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Redditor has great résumé, not-so-great history of racist threats

After the Violentacrez fiasco, redditors haven’t learned that what you post on the Internet can have serious consequences.


Kevin Morris

Internet Culture

One of the most obnoxious defenses tossed out by people acting like vicious online jerks is that “they’re just trolling.” When you get pissed off at someone leaving racist droppings all over the Internet, well, the anger is your fault. You’re just failing to fully grasp the fine art of being a shithead.

Reddit is full of places that operate on this notion, places loaded with images and language that will make your skin crawl. People call them “troll” subreddits, homes for privileged white kids to get their jollies off being racist and sexists jerks, all the while believing they’re serving some higher cultural purpose—they’re stretching the limits of free speech or fighting back against political correctness or some other intellectually lazy nonsense.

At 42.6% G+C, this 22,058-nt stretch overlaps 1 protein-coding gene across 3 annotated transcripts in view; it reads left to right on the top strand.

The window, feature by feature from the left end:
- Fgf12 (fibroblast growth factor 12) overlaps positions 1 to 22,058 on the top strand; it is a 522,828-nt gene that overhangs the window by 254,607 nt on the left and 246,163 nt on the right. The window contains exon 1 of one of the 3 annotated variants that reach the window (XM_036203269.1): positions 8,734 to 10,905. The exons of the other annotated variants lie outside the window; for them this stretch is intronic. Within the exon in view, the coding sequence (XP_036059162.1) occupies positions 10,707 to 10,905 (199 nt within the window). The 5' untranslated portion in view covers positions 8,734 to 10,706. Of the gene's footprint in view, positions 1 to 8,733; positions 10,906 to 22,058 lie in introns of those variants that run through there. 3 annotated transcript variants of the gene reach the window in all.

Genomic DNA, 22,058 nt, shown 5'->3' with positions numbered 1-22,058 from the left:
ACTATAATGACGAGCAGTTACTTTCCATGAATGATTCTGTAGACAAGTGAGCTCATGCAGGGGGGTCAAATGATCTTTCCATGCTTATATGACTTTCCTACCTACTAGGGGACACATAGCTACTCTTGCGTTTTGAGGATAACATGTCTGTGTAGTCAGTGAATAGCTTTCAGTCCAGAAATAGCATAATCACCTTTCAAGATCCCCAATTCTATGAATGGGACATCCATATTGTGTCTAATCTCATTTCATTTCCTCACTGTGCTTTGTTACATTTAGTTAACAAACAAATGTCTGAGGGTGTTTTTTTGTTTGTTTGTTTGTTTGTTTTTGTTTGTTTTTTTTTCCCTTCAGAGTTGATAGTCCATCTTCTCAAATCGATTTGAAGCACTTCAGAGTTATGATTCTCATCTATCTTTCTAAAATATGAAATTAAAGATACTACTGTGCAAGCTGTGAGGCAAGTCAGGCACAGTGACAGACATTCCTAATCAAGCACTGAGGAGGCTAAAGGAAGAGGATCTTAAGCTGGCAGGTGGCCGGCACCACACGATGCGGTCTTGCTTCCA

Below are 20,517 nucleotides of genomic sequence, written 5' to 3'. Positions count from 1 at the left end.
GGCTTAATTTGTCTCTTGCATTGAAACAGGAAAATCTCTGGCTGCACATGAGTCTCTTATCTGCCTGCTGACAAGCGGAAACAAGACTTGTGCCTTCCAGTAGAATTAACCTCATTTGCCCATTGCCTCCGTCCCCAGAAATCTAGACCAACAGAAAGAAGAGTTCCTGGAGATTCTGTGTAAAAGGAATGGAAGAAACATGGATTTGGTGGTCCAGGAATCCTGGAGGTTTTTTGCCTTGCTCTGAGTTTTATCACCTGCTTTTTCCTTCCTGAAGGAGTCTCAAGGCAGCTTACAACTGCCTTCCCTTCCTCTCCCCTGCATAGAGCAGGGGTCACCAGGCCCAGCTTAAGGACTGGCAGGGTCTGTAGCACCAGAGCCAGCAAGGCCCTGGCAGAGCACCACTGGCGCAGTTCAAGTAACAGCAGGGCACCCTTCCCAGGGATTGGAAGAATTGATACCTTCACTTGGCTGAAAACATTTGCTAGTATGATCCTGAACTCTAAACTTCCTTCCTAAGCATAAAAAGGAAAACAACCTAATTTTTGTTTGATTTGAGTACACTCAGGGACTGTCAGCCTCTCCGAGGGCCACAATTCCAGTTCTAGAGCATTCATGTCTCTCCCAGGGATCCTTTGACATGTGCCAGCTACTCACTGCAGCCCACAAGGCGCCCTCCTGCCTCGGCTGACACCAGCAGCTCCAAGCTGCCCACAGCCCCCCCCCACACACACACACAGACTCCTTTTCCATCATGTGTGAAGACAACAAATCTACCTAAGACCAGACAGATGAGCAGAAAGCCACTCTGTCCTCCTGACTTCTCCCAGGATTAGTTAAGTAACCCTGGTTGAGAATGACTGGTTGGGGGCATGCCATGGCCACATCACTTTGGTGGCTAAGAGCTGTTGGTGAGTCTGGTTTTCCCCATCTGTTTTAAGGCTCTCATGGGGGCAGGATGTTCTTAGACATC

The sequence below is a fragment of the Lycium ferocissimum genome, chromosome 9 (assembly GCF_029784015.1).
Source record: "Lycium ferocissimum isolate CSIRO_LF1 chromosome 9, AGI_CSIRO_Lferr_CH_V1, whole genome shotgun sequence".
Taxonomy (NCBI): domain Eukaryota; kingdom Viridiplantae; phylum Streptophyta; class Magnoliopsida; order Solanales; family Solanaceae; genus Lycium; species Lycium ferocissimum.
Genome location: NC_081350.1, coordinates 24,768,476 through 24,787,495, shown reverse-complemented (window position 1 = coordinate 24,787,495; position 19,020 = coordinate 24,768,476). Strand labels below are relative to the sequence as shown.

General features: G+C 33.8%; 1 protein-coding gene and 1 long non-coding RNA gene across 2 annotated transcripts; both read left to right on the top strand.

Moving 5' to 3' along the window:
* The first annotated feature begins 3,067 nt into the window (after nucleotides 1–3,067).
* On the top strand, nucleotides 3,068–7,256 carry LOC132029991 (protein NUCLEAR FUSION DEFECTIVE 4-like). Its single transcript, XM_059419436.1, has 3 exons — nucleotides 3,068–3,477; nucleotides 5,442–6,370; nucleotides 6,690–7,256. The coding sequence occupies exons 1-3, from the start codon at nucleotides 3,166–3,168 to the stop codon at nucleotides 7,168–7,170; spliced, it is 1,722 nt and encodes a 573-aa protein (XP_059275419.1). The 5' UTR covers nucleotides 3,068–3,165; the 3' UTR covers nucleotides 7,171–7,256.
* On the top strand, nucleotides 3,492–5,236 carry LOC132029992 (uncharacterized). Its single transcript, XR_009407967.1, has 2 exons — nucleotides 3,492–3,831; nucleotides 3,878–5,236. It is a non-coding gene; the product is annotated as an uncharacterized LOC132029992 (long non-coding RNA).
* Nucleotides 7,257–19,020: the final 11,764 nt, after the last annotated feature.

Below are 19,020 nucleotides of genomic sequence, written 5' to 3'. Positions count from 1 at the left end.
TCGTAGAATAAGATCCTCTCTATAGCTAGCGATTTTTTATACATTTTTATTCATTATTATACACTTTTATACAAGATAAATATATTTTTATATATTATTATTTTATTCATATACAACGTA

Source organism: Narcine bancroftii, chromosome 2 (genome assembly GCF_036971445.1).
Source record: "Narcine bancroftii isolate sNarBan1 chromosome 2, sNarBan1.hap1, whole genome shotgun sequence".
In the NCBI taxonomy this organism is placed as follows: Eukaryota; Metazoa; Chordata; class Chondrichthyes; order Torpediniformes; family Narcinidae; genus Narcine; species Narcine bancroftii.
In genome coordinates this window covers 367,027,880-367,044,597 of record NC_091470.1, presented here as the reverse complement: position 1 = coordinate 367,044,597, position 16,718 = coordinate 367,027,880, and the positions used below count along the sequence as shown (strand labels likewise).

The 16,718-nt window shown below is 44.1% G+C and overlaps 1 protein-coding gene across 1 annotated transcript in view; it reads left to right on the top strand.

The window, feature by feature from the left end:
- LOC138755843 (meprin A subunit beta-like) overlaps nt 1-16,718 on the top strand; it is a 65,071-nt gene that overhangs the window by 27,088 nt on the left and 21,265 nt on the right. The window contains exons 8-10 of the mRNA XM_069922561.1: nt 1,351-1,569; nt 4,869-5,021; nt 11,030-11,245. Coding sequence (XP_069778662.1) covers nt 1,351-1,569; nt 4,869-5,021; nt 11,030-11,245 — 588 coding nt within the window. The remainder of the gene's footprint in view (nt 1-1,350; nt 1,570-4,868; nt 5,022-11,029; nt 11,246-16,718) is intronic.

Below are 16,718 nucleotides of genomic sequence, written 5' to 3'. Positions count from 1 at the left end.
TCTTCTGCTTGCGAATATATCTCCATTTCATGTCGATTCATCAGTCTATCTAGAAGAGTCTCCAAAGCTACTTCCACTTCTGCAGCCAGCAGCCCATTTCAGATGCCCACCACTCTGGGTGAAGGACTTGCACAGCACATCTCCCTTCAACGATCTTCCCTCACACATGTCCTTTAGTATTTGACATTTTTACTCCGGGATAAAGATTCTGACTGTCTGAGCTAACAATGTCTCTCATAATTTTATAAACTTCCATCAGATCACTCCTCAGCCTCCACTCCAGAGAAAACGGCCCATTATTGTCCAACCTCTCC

Thanks to Reddit’s pseudonymous nature, there’s not usually any consequence for taking part in r/n*****s or r/ImGoingToHellForThis or r/BeatingWomen. But occasionally wires cross in the troll’s brain; he moves to some other subreddit and becomes an earnest participant. And occasionally, this gets him in delicious trouble. Take IHackDota, who really wanted a job posted in Reddit’s jobs subreddit, r/forhire.

If only the comment history of more online jerks could follow them into the job application process. After the thread got picked up elsewhere on Reddit, IHackDota deleted his account, perhaps finally painfully aware that what you post on the Internet can have serious consequences.

Photo by Arenamontanus/Flickr

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The Daily Dot